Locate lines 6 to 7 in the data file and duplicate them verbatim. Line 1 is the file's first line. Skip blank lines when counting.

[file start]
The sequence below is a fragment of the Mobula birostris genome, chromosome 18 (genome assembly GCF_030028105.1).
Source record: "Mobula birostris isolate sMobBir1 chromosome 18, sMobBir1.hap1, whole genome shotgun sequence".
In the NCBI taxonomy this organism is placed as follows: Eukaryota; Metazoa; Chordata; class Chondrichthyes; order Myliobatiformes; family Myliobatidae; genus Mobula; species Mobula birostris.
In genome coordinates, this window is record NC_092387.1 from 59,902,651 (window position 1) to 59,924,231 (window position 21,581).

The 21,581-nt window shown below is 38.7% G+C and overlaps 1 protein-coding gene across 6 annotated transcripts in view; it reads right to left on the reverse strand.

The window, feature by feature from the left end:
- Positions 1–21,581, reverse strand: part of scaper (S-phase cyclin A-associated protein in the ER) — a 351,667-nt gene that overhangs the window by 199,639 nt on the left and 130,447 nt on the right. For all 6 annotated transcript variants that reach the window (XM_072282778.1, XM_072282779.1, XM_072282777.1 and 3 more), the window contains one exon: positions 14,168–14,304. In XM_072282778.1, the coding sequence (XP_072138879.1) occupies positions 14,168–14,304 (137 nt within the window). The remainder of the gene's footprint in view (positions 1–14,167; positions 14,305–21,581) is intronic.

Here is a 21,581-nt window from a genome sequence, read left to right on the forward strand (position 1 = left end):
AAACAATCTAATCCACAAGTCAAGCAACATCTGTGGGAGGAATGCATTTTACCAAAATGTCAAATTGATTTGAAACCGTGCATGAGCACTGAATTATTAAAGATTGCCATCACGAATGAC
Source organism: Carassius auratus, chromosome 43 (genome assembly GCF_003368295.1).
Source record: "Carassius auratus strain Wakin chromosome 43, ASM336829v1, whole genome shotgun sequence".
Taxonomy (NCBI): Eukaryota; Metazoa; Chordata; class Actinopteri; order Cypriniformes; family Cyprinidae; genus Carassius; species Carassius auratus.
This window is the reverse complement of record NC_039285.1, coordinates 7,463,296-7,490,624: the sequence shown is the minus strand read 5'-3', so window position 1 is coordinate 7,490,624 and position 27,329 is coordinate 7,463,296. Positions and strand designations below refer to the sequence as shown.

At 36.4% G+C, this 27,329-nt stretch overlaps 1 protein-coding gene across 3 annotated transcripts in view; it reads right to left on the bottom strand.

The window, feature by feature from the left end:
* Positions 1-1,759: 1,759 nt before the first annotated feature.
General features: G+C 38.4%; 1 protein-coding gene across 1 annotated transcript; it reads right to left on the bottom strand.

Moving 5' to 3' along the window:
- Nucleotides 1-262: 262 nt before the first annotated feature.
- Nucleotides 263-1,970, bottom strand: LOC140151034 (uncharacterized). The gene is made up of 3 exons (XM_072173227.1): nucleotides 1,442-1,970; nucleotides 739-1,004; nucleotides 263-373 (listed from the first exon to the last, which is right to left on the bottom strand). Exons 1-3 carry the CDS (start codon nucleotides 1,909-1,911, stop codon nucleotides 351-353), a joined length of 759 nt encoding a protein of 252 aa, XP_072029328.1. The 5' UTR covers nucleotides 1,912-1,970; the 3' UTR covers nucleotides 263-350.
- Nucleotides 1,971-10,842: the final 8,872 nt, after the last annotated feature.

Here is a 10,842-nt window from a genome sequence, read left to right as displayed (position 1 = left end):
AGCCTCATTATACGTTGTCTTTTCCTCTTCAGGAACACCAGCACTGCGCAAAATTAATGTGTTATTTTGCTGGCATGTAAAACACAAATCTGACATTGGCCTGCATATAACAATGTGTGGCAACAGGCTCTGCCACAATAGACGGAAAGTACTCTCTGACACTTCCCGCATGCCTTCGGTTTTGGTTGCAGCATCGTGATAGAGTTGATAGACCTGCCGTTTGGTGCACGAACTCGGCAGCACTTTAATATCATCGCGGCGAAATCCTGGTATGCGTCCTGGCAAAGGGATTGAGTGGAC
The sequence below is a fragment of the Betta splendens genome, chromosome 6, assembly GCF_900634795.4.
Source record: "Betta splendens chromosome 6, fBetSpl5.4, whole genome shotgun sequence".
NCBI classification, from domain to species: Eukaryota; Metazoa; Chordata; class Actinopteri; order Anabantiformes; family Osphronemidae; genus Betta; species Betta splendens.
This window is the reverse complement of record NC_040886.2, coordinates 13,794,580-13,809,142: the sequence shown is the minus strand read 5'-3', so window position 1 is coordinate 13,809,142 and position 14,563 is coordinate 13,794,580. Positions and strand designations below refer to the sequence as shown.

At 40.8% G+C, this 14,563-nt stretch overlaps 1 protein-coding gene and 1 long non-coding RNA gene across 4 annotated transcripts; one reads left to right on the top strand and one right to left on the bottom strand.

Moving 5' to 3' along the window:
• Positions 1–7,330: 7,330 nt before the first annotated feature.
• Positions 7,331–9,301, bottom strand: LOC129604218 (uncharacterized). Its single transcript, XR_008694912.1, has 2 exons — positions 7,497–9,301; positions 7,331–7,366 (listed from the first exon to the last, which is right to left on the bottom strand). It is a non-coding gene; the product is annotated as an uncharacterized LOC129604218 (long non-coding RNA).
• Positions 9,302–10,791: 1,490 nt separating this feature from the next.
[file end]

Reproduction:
The window, feature by feature from the left end:
- Positions 1–21,581, reverse strand: part of scaper (S-phase cyclin A-associated protein in the ER) — a 351,667-nt gene that overhangs the window by 199,639 nt on the left and 130,447 nt on the right. For all 6 annotated transcript variants that reach the window (XM_072282778.1, XM_072282779.1, XM_072282777.1 and 3 more), the window contains one exon: positions 14,168–14,304. In XM_072282778.1, the coding sequence (XP_072138879.1) occupies positions 14,168–14,304 (137 nt within the window). The remainder of the gene's footprint in view (positions 1–14,167; positions 14,305–21,581) is intronic.